Aline Casagrande joined AmBev in 2007 before moving across to A-B InBev in 2018

Just Drinks: What’s your sphere of influence within Anheuser-Busch InBev?

Aline Casagrande, Anheuser-Busch InBev global director of packaging sustainability: A-B InBev wanted to have better and more sustainable packaging – we want to keep our waste away from nature and within our packaging materials. The main idea with this circularity is to have packaging that can be returned and reused or packaging that is made of majority-recycled content.

Our 2025 goal is to have 100% of our packaging either returnable or made of majority recycled content, so the scope of my role is to set up recycling or collection programmes and to ensure we’re designing a circular product from the beginning.

I’m also responsible for engaging consumers with this journey – they’re our key stakeholders, the ones in contact with our product from the shelf to bringing it back to be reused or recycled.

JD: Is this a consumer-driven initiative or is it coming from elsewhere?

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AC: It comes from various sources. Some consumers are very aware of the waste issue, especially plastic waste. But, I think consumers are not aware of the impact of packaging on the world.

Most consumers won’t necessarily choose returnables, for example, because they don’t understand the impact on greenhouse gas emissions or the extraction of natural resources linked to one-way packaging.

Most of the push comes from the industry. The main aim is to create a sustainable business and there’s no way to do that if we’re not taking care of the natural resources that we use.

We also need to shorten our supply chains: This is one of the biggest things we wanted when we started to work on our sustainability goals. COVID has shown us that this is really important.

During COVID, we saw supply chain disruption across the globe in many different industries. Having a circular system in place and keeping things local is the best way to overcome these challenges.

JD: Have the COVID-related supply chain disruptions been a hindrance to achieving your sustainability targets or have they accelerated a reset that will prove more successful in the longer term?

AC: These disruptions had a big impact on the whole supply chain in the short term, but they helped us to figure out that building a local supply chain and moving to a circular economy makes sense.

On greenhouse gas emissions, for example, investments in technology were paused for a while. Then, suddenly, people figured out they should speed up the process because it’s the best way.

These events have shown us the importance of moving in this direction.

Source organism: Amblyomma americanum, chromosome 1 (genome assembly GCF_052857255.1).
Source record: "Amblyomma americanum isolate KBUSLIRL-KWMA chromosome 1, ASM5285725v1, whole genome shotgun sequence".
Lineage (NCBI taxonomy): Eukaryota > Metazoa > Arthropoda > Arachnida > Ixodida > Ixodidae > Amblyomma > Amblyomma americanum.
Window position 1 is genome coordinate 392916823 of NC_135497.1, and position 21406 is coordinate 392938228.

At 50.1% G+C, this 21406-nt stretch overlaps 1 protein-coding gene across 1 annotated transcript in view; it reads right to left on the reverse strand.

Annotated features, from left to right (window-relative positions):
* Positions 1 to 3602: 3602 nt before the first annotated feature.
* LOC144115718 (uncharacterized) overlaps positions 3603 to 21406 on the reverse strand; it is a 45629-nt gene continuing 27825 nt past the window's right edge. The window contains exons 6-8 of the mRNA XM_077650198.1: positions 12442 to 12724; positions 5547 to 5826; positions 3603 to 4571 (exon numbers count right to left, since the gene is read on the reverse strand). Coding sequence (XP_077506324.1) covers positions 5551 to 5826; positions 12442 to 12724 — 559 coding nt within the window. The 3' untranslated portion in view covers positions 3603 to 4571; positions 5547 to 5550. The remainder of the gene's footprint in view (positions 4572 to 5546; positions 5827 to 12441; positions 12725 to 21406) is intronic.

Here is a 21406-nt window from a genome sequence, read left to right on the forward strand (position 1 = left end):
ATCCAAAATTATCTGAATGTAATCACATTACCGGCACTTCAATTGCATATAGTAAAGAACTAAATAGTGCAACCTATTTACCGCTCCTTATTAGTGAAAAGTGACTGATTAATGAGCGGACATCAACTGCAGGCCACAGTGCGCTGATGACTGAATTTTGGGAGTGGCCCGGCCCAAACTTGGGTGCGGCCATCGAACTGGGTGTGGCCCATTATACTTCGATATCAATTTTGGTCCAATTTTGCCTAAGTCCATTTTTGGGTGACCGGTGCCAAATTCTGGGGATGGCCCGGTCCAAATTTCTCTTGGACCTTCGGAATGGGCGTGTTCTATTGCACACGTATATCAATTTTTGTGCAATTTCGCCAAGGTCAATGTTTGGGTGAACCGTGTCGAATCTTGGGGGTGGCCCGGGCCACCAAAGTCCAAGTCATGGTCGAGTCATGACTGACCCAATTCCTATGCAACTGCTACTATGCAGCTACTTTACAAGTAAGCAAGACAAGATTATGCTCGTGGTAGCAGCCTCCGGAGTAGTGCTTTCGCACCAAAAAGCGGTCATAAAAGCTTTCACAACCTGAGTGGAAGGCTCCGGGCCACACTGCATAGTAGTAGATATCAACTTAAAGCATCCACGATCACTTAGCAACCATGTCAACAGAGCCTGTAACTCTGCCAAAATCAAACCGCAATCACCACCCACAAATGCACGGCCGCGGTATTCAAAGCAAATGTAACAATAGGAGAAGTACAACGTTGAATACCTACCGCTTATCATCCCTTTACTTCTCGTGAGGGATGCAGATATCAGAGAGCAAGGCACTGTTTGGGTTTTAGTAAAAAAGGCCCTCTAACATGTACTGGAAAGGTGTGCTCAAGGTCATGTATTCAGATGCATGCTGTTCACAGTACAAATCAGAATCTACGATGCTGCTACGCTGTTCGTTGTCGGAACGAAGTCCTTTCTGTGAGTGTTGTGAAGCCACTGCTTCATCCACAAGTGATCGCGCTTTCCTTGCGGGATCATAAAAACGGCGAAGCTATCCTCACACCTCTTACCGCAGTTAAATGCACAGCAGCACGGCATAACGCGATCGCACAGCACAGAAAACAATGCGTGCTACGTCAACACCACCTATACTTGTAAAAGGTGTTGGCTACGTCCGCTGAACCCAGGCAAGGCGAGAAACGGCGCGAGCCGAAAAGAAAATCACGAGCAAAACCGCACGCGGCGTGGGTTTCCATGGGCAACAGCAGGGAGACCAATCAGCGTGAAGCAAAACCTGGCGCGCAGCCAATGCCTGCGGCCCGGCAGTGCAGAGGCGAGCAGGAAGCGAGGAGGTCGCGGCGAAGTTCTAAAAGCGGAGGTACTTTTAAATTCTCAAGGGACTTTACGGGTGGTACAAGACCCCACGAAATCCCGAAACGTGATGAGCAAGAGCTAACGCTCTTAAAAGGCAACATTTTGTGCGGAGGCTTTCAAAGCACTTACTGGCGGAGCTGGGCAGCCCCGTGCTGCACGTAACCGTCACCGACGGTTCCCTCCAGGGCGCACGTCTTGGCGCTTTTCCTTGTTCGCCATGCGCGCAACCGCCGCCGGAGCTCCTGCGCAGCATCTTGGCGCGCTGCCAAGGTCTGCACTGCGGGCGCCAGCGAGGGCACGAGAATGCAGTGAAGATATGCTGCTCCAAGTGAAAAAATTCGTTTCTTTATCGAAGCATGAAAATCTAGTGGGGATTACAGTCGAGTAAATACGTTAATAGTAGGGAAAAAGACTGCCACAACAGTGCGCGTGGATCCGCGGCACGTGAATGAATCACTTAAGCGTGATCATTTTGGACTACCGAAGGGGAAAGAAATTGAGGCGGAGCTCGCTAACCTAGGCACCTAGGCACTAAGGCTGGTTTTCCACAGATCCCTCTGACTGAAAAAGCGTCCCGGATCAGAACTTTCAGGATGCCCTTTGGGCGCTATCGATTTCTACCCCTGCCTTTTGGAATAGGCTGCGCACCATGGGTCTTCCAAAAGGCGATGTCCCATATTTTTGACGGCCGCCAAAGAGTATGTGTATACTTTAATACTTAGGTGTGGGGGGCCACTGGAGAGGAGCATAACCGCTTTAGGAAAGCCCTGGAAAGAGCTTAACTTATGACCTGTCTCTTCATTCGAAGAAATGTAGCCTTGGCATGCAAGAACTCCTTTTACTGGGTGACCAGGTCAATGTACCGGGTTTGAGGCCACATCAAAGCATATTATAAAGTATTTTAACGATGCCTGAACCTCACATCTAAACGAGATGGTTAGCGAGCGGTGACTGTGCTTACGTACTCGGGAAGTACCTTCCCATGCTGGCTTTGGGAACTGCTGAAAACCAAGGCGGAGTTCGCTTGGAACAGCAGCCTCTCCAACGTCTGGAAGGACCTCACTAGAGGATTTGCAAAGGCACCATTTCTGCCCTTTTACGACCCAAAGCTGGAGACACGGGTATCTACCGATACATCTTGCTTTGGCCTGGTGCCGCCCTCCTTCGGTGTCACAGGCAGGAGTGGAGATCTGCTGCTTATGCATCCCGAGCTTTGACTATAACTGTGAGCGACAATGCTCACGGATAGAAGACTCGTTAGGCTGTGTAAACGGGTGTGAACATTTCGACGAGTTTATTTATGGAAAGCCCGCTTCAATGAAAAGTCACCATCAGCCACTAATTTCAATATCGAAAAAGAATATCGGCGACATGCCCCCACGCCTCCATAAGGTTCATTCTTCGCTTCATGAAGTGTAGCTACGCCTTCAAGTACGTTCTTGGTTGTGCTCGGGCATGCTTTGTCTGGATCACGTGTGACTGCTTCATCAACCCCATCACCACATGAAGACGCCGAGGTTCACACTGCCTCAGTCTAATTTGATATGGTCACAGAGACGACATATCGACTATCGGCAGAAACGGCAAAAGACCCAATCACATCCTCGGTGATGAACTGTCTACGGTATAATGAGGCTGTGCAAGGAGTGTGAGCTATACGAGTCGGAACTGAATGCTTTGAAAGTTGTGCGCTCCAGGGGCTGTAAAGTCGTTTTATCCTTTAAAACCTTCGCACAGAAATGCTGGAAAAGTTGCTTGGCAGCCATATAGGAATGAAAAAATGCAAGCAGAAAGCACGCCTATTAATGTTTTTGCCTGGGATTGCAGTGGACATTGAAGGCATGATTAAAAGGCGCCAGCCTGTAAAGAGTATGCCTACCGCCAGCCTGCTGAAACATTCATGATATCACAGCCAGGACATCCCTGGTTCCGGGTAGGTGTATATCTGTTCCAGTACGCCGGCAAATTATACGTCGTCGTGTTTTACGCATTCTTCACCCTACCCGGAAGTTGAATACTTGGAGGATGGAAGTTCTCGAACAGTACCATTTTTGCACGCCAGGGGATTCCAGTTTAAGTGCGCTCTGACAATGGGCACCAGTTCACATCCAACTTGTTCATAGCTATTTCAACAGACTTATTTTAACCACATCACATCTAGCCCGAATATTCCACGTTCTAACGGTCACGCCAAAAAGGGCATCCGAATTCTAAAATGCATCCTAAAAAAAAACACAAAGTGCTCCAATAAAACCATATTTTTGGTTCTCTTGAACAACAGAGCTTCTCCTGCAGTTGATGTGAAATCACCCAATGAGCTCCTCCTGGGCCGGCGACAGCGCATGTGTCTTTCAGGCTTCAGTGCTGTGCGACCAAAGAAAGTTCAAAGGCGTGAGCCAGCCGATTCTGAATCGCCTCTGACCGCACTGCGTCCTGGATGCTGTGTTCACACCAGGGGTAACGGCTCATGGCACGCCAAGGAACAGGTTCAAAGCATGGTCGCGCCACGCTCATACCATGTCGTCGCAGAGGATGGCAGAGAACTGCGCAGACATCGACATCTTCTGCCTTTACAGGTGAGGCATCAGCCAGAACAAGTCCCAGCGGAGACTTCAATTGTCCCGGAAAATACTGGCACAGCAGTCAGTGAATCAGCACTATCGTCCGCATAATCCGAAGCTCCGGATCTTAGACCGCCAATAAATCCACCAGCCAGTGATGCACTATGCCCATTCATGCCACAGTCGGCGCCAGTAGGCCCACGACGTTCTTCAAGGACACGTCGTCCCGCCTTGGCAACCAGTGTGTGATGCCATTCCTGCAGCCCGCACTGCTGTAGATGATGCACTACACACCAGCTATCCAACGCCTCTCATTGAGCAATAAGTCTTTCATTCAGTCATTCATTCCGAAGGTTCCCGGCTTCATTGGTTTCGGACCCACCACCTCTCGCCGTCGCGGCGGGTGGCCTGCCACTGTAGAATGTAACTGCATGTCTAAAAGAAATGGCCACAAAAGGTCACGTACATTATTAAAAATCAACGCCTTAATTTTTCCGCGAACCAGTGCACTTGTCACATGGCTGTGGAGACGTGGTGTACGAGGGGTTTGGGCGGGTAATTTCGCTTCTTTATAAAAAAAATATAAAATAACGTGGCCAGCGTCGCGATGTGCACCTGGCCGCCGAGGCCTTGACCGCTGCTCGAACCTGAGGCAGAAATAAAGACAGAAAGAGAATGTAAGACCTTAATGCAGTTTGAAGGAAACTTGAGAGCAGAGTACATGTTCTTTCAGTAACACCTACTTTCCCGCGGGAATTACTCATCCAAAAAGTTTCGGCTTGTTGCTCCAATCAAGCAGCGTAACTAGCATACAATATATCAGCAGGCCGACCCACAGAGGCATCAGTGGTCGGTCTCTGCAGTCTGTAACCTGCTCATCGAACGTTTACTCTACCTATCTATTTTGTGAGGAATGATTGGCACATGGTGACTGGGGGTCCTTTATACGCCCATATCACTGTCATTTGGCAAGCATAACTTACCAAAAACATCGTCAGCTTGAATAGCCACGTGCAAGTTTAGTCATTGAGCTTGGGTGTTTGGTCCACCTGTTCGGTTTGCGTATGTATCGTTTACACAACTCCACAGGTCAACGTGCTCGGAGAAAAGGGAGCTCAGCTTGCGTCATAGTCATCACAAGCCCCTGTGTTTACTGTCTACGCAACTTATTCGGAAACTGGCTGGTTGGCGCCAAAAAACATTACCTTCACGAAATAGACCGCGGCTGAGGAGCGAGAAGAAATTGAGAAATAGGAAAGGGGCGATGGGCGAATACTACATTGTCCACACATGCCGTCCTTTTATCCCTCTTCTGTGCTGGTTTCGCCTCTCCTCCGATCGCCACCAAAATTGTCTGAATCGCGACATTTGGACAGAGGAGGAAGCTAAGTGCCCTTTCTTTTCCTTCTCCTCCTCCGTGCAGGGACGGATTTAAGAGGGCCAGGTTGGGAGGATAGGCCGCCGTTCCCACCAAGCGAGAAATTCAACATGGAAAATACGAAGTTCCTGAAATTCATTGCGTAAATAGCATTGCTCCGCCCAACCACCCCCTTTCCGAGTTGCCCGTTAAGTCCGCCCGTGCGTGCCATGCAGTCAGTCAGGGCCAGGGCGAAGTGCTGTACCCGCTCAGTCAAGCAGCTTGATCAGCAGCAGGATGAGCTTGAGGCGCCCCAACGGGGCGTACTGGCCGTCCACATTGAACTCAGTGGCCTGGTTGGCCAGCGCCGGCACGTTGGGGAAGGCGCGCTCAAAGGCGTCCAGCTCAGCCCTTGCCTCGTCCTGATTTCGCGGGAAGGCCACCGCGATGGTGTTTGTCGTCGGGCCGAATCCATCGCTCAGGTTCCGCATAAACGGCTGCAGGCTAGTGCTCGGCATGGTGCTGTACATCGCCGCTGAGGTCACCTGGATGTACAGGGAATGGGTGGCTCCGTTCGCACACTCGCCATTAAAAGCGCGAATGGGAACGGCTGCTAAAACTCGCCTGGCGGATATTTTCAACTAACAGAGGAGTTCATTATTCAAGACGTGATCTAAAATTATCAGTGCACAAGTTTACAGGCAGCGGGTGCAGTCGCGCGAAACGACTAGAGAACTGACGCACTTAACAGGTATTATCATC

JD: Which packaging initiatives have impressed you?

AC: Our ‘100+ Sustainability Accelerator’ tries to find disruptive innovation. Through this, we’ve piloted a plastic solution in India that uses our barley waste to produce home-compostable plastic. We’re now scaling this up across our full Indian portfolio.

In the US, we’re looking at an app that uses your geo-reference to tell you where to dispose of the packaging when you scan the pack’s barcode. This creates awareness among consumers on how to be part of the journey as well.

The biggest collection system programme we have right now is in Mexico that uses waste pickers. We approached them and asked that they collect empty bottles that we’ll clean, inspect and reuse. We started this programme last year and already we’ve collected more than 100m bottles. Our plan is to scale this across other states in Mexico.

Although waste is a global problem, the way to solve it is locally.

JD: The beverage industry’s approach to sustainability appears quite fragmented. Are brand owners working together enough?

AC: I’m glad we’re working with the likes of Diageo in the UK to pilot a returnable system – that’s a market where we’ve not had returnables before. In the [100+] accelerator programme, for example, we’re working with Colgate Palmolive, Coke and Unilever to pilot as many solutions as we can and share best practices so we can scale faster.

So, there are areas where we connect and discuss similar problems we’re facing, but there are still opportunities to work together further on some issues.

JD: Where do you feel the pressure the most: From internal targets or from external legislation?

AC: It’s from both sides. The authorities make us move faster in some countries, but our goals are really ambitious. We’re known as a company that achieves the goals that we set up – we don’t want to miss these!

JD: Will the consumer of 2030 be drinking their beer from the same type of packaging as the consumer today?

AC: I hope they’ll be consuming their beer in a reusable or refillable solution. We need to keep things in the loop. If we’re able to do that, then every area of sustainability will be positively impacted.

Alina will be presenting at Just Drink’s ‘Low- & No- 2022’ online conference on 27 April. For full details and to register – attendance is free for beverage brand owners – click here.